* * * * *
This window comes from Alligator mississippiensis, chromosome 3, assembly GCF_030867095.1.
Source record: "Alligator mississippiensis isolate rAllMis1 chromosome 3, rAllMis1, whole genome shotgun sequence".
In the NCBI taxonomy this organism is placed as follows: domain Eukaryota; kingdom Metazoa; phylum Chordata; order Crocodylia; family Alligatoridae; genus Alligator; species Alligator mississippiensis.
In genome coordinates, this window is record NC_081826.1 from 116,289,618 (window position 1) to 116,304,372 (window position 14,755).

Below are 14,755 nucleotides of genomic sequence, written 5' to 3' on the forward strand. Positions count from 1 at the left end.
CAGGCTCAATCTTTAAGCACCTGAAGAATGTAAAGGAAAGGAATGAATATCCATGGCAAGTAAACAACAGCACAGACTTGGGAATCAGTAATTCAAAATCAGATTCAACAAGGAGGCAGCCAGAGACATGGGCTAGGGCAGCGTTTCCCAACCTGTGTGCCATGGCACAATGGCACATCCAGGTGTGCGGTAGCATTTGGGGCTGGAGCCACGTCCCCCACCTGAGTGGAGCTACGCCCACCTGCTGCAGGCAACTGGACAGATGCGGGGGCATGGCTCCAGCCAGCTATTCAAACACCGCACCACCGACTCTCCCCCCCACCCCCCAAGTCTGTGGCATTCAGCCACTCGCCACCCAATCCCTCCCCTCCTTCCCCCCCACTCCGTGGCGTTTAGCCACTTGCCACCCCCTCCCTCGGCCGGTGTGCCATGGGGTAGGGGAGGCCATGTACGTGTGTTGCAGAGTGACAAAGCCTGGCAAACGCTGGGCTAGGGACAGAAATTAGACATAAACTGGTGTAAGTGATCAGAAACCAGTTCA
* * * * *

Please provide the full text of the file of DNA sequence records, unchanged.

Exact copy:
This window comes from Alligator mississippiensis, chromosome 3, assembly GCF_030867095.1.
Source record: "Alligator mississippiensis isolate rAllMis1 chromosome 3, rAllMis1, whole genome shotgun sequence".
In the NCBI taxonomy this organism is placed as follows: domain Eukaryota; kingdom Metazoa; phylum Chordata; order Crocodylia; family Alligatoridae; genus Alligator; species Alligator mississippiensis.
In genome coordinates, this window is record NC_081826.1 from 116,289,618 (window position 1) to 116,304,372 (window position 14,755).

Below are 14,755 nucleotides of genomic sequence, written 5' to 3' on the forward strand. Positions count from 1 at the left end.
CAGGCTCAATCTTTAAGCACCTGAAGAATGTAAAGGAAAGGAATGAATATCCATGGCAAGTAAACAACAGCACAGACTTGGGAATCAGTAATTCAAAATCAGATTCAACAAGGAGGCAGCCAGAGACATGGGCTAGGGCAGCGTTTCCCAACCTGTGTGCCATGGCACAATGGCACATCCAGGTGTGCGGTAGCATTTGGGGCTGGAGCCACGTCCCCCACCTGAGTGGAGCTACGCCCACCTGCTGCAGGCAACTGGACAGATGCGGGGGCATGGCTCCAGCCAGCTATTCAAACACCGCACCACCGACTCTCCCCCCCACCCCCCAAGTCTGTGGCATTCAGCCACTCGCCACCCAATCCCTCCCCTCCTTCCCCCCCACTCCGTGGCGTTTAGCCACTTGCCACCCCCTCCCTCGGCCGGTGTGCCATGGGGTAGGGGAGGCCATGTACGTGTGTTGCAGAGTGACAAAGCCTGGCAAACGCTGGGCTAGGGACAGAAATTAGACATAAACTGGTGTAAGTGATCAGAAACCAGTTCA